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Dedication of Churches.


Dedication of Churches.

James Dodson

[from The Reformed Presbyterian and Covenanter, XXIII.6, June 1885, 164-165.]

Messrs Editors.—I request that you or some of the fathers or brethren would give us information in regard to the dedication of church buildings. Have we authority from the word of God to make a public formal dedication by prayer of a house of worship? If so; why are not all church buildings dedicated? If not; why any?


The mind of the Westminster Assembly and of the Church of Scotland on this subject, is contained in the Appendix to the Directory for Public Worship. They say:

“As no place is capable of holiness under pretense of whatsoever dedication ; so neither is it subject to such pollution by any superstition formerly used and now laid aside, as may render it unlawful or inconvenient for Christians to meet together therein for the public worship of God. And therefore, we hold it requisite that the places of public assembling for worship among us should be continued and employed for that use.”

The assembly evidently meant to guard against two extremes. The one; that the consecration of churches under popery, gave them such a sanctity as rendered it wrong to use them for any other purpose: The other, that by being used for superstitious rites, they were unfitted for religious services. The assembly took the middle ground that they were neither better nor worse from their consecration, and the popish rites observed in them. To those who regard the obligation of the Westminster Standards as they were received by the Church of Scotland, the above ought to be conclusive against the dedication of churches. For if a place is not capable of holiness by dedication, then of what use is dedication? Under the Old Testament dispensation, dedication conferred on places, and times, and things, a relative holiness. The temple was the holy place; the time for observing the annual feasts was sacred time, and the sacrificial offerings were holy. But all this belonging to that which had a shadow of good things to come, was done away when Jesus Christ the substance appeared. Malachi, the last of the Old Testament prophets, foretold of the doing away of the exclusiveness that belonged to places in regard to worship. “In every place incense shall be offered unto my name, and a pure offering.” Mal. 1:11. And our Lord confirmed it in his declaration to the woman of Samaria: “The hour cometh, when ye shall neither in this mountain, nor yet at Jerusalem, worship the Father—the true worshippers shall worship the Father in spirit and in truth.” John 4: 21, 23.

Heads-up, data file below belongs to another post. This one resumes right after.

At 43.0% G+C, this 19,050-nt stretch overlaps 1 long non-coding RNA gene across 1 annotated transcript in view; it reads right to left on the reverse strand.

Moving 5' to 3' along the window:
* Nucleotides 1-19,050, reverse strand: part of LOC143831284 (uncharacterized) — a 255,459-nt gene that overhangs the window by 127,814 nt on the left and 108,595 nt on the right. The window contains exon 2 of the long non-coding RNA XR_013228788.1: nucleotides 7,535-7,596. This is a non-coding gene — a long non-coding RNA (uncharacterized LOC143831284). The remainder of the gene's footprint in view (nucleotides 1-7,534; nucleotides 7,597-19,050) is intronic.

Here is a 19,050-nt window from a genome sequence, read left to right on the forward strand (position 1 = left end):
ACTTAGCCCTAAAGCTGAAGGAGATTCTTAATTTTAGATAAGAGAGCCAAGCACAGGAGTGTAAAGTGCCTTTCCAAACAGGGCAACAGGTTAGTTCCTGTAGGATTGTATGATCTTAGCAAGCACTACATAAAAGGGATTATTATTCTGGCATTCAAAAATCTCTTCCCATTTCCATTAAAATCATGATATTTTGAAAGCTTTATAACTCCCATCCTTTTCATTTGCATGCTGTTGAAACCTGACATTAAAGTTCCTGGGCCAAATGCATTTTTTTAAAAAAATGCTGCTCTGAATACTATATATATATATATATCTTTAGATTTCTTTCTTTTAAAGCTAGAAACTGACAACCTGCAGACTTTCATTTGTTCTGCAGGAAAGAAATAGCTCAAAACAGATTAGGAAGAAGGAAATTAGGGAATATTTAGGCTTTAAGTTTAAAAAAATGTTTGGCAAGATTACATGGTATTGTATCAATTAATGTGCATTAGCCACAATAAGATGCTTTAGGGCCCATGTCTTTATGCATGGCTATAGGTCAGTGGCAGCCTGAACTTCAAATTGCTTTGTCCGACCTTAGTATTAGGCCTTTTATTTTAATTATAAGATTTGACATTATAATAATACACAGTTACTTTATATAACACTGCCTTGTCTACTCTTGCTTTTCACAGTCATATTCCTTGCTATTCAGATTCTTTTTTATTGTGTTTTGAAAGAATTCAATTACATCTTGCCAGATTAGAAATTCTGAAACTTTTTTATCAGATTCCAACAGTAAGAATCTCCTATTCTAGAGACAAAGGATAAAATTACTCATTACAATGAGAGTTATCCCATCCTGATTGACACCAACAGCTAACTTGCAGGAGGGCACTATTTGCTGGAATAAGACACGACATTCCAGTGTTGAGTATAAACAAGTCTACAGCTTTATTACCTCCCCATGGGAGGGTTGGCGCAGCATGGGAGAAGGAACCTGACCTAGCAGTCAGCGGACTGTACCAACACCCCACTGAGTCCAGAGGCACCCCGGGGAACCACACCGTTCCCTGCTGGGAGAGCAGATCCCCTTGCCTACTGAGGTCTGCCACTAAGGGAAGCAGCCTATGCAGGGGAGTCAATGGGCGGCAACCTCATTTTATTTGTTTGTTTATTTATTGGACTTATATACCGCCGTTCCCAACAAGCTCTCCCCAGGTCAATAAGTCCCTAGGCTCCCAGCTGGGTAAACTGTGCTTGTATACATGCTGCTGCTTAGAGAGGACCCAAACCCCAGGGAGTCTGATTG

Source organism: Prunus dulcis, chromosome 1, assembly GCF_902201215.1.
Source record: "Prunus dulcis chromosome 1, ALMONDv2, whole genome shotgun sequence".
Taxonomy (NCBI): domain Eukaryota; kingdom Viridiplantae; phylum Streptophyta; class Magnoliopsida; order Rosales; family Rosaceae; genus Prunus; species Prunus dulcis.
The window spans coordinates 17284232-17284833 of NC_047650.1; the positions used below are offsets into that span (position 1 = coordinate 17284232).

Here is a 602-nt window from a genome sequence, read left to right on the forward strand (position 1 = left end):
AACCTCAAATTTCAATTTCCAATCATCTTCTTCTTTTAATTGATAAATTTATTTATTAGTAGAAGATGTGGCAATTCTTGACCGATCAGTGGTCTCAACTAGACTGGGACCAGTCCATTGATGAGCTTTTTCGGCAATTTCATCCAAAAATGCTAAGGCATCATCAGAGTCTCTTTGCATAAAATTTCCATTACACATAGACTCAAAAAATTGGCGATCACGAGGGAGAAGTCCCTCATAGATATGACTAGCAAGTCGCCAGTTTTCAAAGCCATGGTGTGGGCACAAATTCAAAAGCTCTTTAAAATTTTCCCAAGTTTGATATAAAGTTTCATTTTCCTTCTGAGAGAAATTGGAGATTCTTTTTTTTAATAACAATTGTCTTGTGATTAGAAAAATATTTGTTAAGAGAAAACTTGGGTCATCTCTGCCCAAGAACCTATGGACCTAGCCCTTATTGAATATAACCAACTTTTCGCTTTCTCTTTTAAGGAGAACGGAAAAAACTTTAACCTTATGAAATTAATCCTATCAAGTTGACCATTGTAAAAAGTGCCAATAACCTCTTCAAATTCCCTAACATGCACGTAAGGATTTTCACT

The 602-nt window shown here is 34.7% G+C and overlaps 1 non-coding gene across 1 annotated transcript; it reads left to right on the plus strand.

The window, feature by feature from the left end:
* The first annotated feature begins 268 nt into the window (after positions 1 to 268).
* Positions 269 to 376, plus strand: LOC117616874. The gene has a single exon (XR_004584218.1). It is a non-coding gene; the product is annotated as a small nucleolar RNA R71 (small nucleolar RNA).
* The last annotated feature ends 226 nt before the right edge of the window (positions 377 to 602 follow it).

There is a dedication that is not only allowed under the New Testament dispensation, but is required. It is a dedication of persons. Christian parents dedicate their children to God in baptism. Believers dedicate themselves to Christ when they receive him by faith. And they renew this dedication when they partake of the Lord’s Supper. By their ordination, church officers are set apart and dedicated to Christ. In all these cases there can be no taking back, nor transferring to other objects, of that which is thus given to God. Believers in accepting Christ give up their personal right to themselves. They are not their own, they are bought with a price. In presenting their bodies to God a living sacrifice, they perform a reasonable service.

We understand the inquirer to mean by “a public formal dedication by prayer, of a house of worship,” setting it apart in the name of Christ for religious uses. Now, where this is done, if the act has any meaning, that church and the ground on which it stands, can never be used for any object that is not religious worship; cannot be sold or given away. By the act of dedication, the title to the property is alienated to God, beyond the power to recall it. Hence the hypothetical and alternative questions of the inquirer are in point. If dedication of churches is a duty, all should be dedicated. If it is not a duty, then none should be dedicated. On the first supposition to neglect it, is to dis regard divine authority. On the second, to do it is will worship.

There can be no reasonable objection to a congregation holding special religious services on the occasion of taking possession of a new house of worship. Such an occasion furnishes the opportunity, and is a call to express gratitude to God, for his goodness in blessing their efforts. And it may well excite them to earnest prayer that he would continue to show them favor, and bless them in the future as in the past.

Reverence for the worship of God should guard the worshippers against using the church for any purpose foreign to the service for which it was designed. Though not consecrated, it is nevertheless the place where God is worshipped, and should not be used for any end that would jar on the religious feelings and tend to tone them down to a worldly standard. This is done when they are used for places of amusement, holding fairs, or in other similar ways.

There is a tendency at the present time, in the protestant churches to ritualism, that may well be viewed with concern and that should be resisted. It is seen in the favor with which the use of musical instruments, as accompaniments in the praise of God, is received. It is discovering itself in the observance in some form of the popish festival days, Christmas, Easter, and the Lenten season. The practice to which our attention is directed in this article is of the same kind. Less than half a century ago these things would not have been suffered in the Covenanting Church. But times are changing, and we are changing with them, for the worse it is to be, feared, not for the better.

T[homas]. S[proull].